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  • I could not believe how inconsiderate the doorman was to us. Simply heartless. He made my five (5) year old son, my wife and I wait in excess of fifteen minutes while it was raining at the entrance ro...  more »
  • We found the trip round the rooms very interesting, especially having just seen the film Darkest Hour, which is based there. However, what is the IWM doing employing the people who work there. No one ...  more »
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  • Fantastic place to visit for history buffs. Also known as the Cabinet War Rooms, these are the underground bunkers from which Sir Winston Churchill addressed the nation via radio and commanded Britain's efforts during World War II. It's not as popular as the more iconic tourist attractions in London, but it is absolutely worth a visit. It includes a free audio guide for you to listen to along the way. I would recommend buying tickets online in advance to avoid long queue, also I would go as soon as this opened.
  • Outstanding and a true time capsule of some of England’s lightest and darkest hours. I had no idea this existed and after visiting I can wholeheartedly recommend the small, yet fascinating museum. Although it seems small, set aside 2-3 hours for a meaningful visit.
  • Whoever says that museums are boring certainly hasn't been to this one. The Cabinet War Rooms are like a piece of history that is frozen in time. The museum is very informative and also a lot of fun to browse through thanks to the interactive displays and games. It's absolutely worth the entrance fee and I will definitely visit again.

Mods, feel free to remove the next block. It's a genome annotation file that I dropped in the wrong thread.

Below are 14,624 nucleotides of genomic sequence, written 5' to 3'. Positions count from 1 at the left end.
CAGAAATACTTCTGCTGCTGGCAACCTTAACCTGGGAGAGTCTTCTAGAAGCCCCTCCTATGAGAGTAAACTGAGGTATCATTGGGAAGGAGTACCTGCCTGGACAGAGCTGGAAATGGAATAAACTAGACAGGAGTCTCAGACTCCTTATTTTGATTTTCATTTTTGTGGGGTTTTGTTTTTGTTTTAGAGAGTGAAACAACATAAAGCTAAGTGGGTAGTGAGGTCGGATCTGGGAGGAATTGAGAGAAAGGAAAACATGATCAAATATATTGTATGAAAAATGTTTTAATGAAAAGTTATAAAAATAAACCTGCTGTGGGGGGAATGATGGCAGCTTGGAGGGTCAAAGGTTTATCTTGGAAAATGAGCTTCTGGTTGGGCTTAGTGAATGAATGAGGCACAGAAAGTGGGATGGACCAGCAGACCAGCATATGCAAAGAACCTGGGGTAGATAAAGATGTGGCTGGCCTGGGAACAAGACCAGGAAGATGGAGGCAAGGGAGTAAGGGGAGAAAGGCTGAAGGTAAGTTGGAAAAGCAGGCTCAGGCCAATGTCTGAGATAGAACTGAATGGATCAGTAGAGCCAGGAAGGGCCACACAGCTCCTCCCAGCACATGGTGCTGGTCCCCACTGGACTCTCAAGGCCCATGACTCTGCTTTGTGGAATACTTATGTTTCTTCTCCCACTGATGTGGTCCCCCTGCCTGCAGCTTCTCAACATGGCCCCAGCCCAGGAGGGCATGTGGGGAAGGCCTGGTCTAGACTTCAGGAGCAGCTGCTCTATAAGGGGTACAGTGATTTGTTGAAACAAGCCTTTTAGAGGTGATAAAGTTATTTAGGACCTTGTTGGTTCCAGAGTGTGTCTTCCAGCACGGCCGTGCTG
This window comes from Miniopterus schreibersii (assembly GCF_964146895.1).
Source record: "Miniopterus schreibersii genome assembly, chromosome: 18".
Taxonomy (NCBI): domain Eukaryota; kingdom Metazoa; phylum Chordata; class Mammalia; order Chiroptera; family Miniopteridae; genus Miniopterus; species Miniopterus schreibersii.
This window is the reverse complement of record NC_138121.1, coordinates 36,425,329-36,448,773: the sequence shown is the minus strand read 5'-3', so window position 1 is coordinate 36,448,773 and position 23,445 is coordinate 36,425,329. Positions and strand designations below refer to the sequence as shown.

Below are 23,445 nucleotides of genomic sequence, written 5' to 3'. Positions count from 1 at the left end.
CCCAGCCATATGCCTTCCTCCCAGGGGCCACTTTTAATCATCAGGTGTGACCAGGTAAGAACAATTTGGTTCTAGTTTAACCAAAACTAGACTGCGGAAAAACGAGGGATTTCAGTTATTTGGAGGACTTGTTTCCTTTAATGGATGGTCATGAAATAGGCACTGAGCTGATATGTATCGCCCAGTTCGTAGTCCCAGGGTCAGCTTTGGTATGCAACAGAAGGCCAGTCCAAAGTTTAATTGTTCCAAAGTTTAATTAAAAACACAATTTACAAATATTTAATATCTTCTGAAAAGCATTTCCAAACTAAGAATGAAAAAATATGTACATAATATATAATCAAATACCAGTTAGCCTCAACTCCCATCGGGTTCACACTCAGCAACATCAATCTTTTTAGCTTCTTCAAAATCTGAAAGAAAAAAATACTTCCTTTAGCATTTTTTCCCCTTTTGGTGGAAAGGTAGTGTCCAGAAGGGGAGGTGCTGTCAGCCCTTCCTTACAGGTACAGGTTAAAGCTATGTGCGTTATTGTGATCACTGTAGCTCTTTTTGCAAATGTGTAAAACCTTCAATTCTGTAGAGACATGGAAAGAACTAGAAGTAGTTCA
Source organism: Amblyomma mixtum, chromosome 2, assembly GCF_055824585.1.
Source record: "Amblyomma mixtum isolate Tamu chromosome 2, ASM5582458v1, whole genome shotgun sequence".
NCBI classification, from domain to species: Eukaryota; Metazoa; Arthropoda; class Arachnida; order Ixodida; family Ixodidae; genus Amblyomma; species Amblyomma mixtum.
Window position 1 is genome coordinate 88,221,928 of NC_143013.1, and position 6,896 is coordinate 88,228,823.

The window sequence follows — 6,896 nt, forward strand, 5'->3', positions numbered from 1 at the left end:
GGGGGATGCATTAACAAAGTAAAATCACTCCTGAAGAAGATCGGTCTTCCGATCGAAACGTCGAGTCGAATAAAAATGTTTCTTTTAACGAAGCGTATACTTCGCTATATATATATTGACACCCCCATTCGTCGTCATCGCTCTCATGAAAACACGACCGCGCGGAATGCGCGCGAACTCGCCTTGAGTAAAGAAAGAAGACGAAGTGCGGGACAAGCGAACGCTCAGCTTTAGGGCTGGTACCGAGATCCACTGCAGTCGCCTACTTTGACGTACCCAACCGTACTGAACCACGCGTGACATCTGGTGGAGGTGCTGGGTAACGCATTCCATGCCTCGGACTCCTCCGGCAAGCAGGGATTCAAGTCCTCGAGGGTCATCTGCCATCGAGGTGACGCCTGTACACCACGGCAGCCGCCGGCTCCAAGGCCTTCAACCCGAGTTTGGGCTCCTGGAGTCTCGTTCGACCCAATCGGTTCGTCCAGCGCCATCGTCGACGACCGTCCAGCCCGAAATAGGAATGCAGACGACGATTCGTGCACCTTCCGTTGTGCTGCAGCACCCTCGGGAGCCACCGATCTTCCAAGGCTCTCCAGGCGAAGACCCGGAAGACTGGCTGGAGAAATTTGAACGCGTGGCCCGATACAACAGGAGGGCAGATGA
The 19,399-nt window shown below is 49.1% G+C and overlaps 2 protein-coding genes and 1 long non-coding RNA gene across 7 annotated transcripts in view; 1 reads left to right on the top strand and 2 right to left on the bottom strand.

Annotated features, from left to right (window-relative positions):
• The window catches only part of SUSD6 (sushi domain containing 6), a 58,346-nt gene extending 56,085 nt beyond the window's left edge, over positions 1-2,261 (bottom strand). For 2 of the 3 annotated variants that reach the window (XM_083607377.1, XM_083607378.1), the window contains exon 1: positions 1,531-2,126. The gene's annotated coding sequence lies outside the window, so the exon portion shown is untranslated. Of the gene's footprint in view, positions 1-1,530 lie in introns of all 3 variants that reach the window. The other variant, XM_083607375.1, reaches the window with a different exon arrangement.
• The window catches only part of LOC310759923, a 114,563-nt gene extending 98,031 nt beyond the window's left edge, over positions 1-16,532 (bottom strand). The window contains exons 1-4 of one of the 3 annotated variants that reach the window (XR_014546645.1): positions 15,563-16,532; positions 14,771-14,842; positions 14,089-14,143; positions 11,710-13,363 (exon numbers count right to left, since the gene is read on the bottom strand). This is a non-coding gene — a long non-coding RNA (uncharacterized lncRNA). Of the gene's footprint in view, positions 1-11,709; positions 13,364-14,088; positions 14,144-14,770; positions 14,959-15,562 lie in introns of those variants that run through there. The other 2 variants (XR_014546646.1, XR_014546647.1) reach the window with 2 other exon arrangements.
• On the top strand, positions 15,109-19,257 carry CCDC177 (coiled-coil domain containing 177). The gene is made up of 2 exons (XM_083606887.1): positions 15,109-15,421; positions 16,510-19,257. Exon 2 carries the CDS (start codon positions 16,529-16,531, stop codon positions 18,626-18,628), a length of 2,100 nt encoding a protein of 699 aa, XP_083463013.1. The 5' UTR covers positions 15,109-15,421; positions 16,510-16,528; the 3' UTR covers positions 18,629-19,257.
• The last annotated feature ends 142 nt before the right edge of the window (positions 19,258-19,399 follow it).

• Very interesting and informative.. you need a lot of time to spend reading ALL the facts/info etc held in the exhibition but all still very interesting. The waxwork models and the working/living areas of the bunker are a very cool interpretation of how it must of been down there at the time. Not great for smaller kids. Adults will love it. Was full of old boys and girls the day I went. Would recommend.
  • Went to a corporate dinner there 2 years ago but only saw fraction of the display so went back. Got there about 10.15 on Tuesday. No crowds. Have membership so no cost although some may find day rate off-putting. There are stacks of facts and it makes you wonder how Churchill coped with all that he had on the go. As others say, the museum area is a bit complex to navigate and we kept on finding things we hadn't seen. Kept us thoroughly engaged until 1.00pm. A great morning out.